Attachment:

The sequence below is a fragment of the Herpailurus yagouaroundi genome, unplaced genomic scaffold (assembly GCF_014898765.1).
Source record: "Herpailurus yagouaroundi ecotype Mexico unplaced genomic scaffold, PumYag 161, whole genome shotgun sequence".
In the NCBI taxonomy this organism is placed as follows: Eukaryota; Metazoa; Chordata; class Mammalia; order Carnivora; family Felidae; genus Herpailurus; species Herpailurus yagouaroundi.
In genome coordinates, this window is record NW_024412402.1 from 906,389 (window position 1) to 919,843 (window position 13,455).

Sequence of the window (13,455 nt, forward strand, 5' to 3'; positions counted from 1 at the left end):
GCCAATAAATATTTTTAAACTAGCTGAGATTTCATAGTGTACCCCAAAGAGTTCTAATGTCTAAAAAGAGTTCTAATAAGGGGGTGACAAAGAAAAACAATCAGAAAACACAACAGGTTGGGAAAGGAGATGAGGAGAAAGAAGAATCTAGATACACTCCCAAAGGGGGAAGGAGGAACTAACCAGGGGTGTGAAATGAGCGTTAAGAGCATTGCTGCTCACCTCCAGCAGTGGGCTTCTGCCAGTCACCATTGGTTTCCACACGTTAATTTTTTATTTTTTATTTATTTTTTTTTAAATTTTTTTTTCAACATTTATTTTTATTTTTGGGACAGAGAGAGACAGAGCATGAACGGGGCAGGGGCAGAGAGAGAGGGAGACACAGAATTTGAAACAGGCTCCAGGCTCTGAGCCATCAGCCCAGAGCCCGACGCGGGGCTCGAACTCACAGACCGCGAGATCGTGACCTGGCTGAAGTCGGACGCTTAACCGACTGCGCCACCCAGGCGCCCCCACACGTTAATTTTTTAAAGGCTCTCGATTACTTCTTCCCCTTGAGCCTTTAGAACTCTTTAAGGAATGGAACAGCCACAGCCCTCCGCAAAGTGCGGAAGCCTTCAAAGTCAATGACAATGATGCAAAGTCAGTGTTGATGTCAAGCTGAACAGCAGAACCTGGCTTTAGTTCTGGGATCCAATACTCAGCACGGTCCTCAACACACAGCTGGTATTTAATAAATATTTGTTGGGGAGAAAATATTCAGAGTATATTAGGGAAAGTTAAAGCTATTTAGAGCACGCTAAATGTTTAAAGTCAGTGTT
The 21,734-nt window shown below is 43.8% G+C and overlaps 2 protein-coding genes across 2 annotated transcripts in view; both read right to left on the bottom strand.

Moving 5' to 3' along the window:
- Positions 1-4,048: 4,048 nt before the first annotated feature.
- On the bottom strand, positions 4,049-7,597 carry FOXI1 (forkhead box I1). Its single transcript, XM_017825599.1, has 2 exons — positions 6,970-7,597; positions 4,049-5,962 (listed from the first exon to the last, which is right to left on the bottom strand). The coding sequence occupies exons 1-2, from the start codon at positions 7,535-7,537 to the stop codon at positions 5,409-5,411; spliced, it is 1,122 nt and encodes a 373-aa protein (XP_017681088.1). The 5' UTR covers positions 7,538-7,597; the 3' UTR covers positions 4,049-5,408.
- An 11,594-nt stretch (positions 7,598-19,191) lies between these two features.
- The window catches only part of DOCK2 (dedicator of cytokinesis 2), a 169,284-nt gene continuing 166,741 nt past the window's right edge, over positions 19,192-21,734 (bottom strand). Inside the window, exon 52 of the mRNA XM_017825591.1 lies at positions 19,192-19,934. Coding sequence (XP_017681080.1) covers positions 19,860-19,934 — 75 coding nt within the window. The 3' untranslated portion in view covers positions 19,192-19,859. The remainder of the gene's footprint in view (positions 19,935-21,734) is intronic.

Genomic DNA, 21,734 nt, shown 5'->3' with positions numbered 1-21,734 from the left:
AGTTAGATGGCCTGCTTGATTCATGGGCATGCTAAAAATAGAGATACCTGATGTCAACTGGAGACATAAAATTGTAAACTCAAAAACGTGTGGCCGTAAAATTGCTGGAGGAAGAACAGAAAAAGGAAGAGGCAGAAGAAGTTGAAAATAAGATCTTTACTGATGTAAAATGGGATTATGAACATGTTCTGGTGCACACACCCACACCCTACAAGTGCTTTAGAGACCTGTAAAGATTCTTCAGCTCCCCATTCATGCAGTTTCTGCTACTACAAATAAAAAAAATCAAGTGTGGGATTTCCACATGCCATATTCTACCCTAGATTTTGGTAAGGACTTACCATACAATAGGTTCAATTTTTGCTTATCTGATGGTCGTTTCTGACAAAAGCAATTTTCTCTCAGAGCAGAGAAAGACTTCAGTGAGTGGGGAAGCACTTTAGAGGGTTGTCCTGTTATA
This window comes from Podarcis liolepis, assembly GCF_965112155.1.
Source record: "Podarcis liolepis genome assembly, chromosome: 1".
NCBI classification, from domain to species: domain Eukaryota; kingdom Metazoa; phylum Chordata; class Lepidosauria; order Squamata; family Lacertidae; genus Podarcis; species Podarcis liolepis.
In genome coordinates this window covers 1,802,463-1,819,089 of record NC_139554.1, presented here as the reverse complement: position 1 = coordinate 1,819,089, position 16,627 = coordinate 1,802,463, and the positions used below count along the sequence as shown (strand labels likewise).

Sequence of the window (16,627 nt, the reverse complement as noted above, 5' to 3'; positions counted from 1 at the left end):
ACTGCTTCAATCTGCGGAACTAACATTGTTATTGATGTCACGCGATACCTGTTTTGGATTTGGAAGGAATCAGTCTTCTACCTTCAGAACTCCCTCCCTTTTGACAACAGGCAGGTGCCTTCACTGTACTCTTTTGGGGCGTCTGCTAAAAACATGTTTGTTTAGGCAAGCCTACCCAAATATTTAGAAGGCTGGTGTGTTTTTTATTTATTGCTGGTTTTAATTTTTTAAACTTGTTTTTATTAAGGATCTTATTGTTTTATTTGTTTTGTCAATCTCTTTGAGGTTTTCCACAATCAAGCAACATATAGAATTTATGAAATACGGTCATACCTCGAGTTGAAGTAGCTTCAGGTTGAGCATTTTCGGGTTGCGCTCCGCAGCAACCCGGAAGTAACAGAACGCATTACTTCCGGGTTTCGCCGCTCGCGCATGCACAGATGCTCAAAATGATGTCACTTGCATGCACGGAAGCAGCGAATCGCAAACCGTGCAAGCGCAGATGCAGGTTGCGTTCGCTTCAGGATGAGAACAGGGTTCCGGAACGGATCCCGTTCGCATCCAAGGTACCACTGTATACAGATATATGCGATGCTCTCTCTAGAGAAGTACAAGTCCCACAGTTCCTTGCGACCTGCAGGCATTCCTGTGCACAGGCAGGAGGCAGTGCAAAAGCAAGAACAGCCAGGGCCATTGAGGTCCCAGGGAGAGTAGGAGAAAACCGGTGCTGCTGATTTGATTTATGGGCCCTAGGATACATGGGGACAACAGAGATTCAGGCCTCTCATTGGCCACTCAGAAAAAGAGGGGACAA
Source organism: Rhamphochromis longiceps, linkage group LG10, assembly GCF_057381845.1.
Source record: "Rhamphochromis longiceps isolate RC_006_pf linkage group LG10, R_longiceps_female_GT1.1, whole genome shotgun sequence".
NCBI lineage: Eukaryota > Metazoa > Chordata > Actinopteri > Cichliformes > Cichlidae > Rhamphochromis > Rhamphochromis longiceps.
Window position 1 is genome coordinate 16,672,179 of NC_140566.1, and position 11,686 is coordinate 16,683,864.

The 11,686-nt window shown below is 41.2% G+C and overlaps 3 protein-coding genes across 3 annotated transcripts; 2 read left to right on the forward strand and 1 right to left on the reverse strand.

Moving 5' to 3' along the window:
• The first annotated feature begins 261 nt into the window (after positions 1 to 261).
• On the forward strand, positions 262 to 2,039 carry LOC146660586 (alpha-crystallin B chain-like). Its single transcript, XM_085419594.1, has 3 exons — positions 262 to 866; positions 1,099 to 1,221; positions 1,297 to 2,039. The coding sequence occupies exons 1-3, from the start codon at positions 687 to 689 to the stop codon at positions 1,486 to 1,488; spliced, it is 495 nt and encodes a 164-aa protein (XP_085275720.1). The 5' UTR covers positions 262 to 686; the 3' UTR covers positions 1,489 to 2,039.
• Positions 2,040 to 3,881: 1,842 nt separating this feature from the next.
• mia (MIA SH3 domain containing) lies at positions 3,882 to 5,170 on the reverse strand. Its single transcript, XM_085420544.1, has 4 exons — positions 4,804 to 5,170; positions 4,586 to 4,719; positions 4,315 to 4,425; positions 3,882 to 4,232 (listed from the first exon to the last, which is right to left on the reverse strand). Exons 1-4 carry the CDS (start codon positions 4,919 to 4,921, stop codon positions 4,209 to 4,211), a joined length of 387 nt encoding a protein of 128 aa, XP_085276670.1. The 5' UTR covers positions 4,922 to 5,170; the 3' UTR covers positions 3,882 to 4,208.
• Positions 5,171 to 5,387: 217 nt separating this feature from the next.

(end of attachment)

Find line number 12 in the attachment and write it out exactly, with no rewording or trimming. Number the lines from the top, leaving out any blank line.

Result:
- The window catches only part of DOCK2 (dedicator of cytokinesis 2), a 169,284-nt gene continuing 166,741 nt past the window's right edge, over positions 19,192-21,734 (bottom strand). Inside the window, exon 52 of the mRNA XM_017825591.1 lies at positions 19,192-19,934. Coding sequence (XP_017681080.1) covers positions 19,860-19,934 — 75 coding nt within the window. The 3' untranslated portion in view covers positions 19,192-19,859. The remainder of the gene's footprint in view (positions 19,935-21,734) is intronic.